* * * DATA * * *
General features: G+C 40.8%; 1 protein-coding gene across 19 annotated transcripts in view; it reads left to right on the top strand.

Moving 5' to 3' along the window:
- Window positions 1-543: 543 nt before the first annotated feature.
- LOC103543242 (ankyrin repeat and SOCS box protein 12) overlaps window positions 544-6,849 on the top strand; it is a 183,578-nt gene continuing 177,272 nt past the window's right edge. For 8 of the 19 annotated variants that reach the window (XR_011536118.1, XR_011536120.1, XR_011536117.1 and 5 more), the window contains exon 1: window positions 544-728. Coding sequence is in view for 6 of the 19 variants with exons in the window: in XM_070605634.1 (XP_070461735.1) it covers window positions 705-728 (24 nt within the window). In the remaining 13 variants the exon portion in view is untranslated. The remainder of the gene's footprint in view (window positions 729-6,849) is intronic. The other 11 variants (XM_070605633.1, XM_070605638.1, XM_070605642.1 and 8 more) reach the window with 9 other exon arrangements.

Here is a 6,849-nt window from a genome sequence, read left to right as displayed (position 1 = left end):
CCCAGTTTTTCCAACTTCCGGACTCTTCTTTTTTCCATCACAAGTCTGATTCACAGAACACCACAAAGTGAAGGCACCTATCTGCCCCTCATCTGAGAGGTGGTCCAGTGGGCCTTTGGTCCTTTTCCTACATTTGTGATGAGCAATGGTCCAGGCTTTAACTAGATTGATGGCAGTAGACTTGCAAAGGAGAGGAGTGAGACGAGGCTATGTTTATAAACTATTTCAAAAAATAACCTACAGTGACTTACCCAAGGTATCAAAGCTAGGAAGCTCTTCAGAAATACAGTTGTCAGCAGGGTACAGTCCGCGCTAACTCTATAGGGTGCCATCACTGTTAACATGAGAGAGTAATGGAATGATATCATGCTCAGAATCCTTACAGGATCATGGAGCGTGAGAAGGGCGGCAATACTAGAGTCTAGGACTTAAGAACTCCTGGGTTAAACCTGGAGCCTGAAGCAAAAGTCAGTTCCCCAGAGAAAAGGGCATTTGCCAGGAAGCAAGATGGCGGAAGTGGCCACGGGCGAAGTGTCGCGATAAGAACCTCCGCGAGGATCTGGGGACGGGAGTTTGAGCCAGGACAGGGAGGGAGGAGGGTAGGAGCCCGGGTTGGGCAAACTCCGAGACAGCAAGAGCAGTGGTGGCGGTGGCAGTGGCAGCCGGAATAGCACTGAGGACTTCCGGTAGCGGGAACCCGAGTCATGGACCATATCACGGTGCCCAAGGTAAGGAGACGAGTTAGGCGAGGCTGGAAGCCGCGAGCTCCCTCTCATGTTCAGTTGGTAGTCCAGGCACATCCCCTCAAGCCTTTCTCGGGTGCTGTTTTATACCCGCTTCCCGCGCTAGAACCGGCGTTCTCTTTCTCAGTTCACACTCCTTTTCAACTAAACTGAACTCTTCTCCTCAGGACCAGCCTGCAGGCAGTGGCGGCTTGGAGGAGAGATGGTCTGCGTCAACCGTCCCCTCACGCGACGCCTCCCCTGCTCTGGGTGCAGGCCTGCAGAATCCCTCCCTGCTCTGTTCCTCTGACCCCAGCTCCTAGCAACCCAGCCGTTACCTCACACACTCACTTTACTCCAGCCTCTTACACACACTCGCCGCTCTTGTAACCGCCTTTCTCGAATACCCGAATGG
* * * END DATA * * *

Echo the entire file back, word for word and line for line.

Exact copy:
General features: G+C 40.8%; 1 protein-coding gene across 19 annotated transcripts in view; it reads left to right on the top strand.

Moving 5' to 3' along the window:
- Window positions 1-543: 543 nt before the first annotated feature.
- LOC103543242 (ankyrin repeat and SOCS box protein 12) overlaps window positions 544-6,849 on the top strand; it is a 183,578-nt gene continuing 177,272 nt past the window's right edge. For 8 of the 19 annotated variants that reach the window (XR_011536118.1, XR_011536120.1, XR_011536117.1 and 5 more), the window contains exon 1: window positions 544-728. Coding sequence is in view for 6 of the 19 variants with exons in the window: in XM_070605634.1 (XP_070461735.1) it covers window positions 705-728 (24 nt within the window). In the remaining 13 variants the exon portion in view is untranslated. The remainder of the gene's footprint in view (window positions 729-6,849) is intronic. The other 11 variants (XM_070605633.1, XM_070605638.1, XM_070605642.1 and 8 more) reach the window with 9 other exon arrangements.

Here is a 6,849-nt window from a genome sequence, read left to right as displayed (position 1 = left end):
CCCAGTTTTTCCAACTTCCGGACTCTTCTTTTTTCCATCACAAGTCTGATTCACAGAACACCACAAAGTGAAGGCACCTATCTGCCCCTCATCTGAGAGGTGGTCCAGTGGGCCTTTGGTCCTTTTCCTACATTTGTGATGAGCAATGGTCCAGGCTTTAACTAGATTGATGGCAGTAGACTTGCAAAGGAGAGGAGTGAGACGAGGCTATGTTTATAAACTATTTCAAAAAATAACCTACAGTGACTTACCCAAGGTATCAAAGCTAGGAAGCTCTTCAGAAATACAGTTGTCAGCAGGGTACAGTCCGCGCTAACTCTATAGGGTGCCATCACTGTTAACATGAGAGAGTAATGGAATGATATCATGCTCAGAATCCTTACAGGATCATGGAGCGTGAGAAGGGCGGCAATACTAGAGTCTAGGACTTAAGAACTCCTGGGTTAAACCTGGAGCCTGAAGCAAAAGTCAGTTCCCCAGAGAAAAGGGCATTTGCCAGGAAGCAAGATGGCGGAAGTGGCCACGGGCGAAGTGTCGCGATAAGAACCTCCGCGAGGATCTGGGGACGGGAGTTTGAGCCAGGACAGGGAGGGAGGAGGGTAGGAGCCCGGGTTGGGCAAACTCCGAGACAGCAAGAGCAGTGGTGGCGGTGGCAGTGGCAGCCGGAATAGCACTGAGGACTTCCGGTAGCGGGAACCCGAGTCATGGACCATATCACGGTGCCCAAGGTAAGGAGACGAGTTAGGCGAGGCTGGAAGCCGCGAGCTCCCTCTCATGTTCAGTTGGTAGTCCAGGCACATCCCCTCAAGCCTTTCTCGGGTGCTGTTTTATACCCGCTTCCCGCGCTAGAACCGGCGTTCTCTTTCTCAGTTCACACTCCTTTTCAACTAAACTGAACTCTTCTCCTCAGGACCAGCCTGCAGGCAGTGGCGGCTTGGAGGAGAGATGGTCTGCGTCAACCGTCCCCTCACGCGACGCCTCCCCTGCTCTGGGTGCAGGCCTGCAGAATCCCTCCCTGCTCTGTTCCTCTGACCCCAGCTCCTAGCAACCCAGCCGTTACCTCACACACTCACTTTACTCCAGCCTCTTACACACACTCGCCGCTCTTGTAACCGCCTTTCTCGAATACCCGAATGG